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[Piazza del Popolo.] lashed their sides, and the rattle of sheets of tinsel, | of the costumes, were badly put together, made up of and fire-crackers, let off at the moment of starting, pasteboards, and glazed muslin, and would have done and the shouts of the crowd, as they closed in behind discredit to the wardrobe of a strolling mountebank; them, spurred them forward, with the swiftness of many were beautiful, in good taste, and costly. There the wind. They ran to the end of the street, about were harlequins cutting their odd tricks, clown playa mile, and were then stopped, by a large canvass, ing off their buffooneries, and columbines their witchextended across the way, with the exception of three, eries; the Roman emperour strutted amm-in-arm, who did not seem to relish the joke, and using their with the sprightly trasteverina, or stately Albaneză; heels in the wrong way, were, with difficulty secu- the long-bearded, turbaned Turk, with his face of red. More than one fell exhausted with fright and gravity ; the fop of fifty years ago, and the exquisite exertion ; others bolted in spite of shouts and sol- of the present day—the mad poet, the quack doctor, diers, and not half the number reached the goal. The with a remedy for every disea in the shape of au races were repeated every day of the carnival, about instrument, of most unquestionable form and characsunset, and with little variation.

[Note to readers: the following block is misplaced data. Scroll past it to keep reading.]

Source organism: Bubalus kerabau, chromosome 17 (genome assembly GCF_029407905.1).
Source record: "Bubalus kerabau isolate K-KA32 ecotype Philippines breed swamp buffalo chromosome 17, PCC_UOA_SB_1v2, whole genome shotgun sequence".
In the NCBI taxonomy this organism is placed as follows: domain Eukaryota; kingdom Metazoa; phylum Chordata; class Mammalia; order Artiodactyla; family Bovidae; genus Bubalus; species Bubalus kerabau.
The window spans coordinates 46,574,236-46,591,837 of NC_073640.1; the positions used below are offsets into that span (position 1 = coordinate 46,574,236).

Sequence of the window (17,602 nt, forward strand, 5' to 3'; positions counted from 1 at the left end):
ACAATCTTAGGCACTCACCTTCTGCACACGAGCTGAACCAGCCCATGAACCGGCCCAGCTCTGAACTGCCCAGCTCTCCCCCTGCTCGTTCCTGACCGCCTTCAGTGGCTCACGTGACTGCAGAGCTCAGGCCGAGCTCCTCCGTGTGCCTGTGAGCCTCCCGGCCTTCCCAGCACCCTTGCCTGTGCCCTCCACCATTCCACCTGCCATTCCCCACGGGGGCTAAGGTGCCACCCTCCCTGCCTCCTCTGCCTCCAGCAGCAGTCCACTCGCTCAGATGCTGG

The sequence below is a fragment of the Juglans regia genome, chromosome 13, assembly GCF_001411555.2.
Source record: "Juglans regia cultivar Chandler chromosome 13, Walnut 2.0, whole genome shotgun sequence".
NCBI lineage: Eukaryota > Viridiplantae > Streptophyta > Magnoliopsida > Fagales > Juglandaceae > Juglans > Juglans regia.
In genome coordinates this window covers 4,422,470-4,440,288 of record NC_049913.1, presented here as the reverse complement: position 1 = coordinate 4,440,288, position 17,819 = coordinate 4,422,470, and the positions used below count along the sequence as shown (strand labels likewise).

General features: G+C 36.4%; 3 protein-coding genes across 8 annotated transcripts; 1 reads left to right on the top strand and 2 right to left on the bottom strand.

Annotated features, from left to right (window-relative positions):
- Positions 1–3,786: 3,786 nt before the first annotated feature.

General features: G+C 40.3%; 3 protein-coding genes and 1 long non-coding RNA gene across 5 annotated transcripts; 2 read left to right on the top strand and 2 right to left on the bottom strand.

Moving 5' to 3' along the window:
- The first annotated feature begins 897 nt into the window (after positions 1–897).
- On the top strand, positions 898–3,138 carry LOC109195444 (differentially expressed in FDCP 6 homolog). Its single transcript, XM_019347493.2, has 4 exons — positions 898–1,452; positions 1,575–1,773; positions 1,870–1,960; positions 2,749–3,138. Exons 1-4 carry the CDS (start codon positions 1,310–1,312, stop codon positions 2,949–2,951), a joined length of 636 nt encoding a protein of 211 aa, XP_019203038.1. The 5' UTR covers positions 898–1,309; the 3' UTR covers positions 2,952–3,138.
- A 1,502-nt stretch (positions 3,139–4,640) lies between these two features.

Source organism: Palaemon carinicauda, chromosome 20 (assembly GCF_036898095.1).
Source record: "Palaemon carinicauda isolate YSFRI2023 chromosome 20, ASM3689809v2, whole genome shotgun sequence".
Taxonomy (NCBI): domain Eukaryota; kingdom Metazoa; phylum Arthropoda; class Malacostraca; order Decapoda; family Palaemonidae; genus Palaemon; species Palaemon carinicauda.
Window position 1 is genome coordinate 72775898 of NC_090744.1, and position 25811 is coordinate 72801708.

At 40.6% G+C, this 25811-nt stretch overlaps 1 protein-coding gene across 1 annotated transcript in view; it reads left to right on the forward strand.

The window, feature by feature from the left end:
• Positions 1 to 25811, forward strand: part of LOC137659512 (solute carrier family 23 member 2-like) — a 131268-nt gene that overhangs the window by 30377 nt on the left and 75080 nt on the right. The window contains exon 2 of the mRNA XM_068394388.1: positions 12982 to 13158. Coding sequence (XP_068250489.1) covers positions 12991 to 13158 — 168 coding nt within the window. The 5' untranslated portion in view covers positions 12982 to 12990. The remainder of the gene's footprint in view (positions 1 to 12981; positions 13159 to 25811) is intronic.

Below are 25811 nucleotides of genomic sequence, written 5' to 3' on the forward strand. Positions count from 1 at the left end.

ter. There were scores of fag-end nobility, cariOn Tuesday, there was a masquerade-ball at one catured to perfection-in short, a fittle of every thing of the theatres. For this purpose, the pit was cov- that the world is made of, travestied, except the priestered over, and the whole establishment thrown open. hood-it is the only forbidden ground. One is not compelled to wear a mask, or go in cos- There were many in costume, though not in tume. If they please, they may be mere lookers-on, masks. The Hungarian mountain girl, and the or join in the revelry, to their heart's content, and lovely young Greek, who, that night wore their nasoon, in spite of prejudices, and the consciousness of tional costuine, will long be remembered—by one at its absurdity, they are drawn into the whirl. Some least upon whose arm they leaned.